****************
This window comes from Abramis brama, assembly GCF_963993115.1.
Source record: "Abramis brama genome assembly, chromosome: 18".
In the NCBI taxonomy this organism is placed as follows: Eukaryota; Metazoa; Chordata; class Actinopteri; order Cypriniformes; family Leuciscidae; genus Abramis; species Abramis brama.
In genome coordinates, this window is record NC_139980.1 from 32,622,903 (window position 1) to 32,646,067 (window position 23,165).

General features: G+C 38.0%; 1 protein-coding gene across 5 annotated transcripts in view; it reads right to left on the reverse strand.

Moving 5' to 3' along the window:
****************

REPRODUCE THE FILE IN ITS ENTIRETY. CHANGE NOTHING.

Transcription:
This window comes from Abramis brama, assembly GCF_963993115.1.
Source record: "Abramis brama genome assembly, chromosome: 18".
In the NCBI taxonomy this organism is placed as follows: Eukaryota; Metazoa; Chordata; class Actinopteri; order Cypriniformes; family Leuciscidae; genus Abramis; species Abramis brama.
In genome coordinates, this window is record NC_139980.1 from 32,622,903 (window position 1) to 32,646,067 (window position 23,165).

General features: G+C 38.0%; 1 protein-coding gene across 5 annotated transcripts in view; it reads right to left on the reverse strand.

Moving 5' to 3' along the window: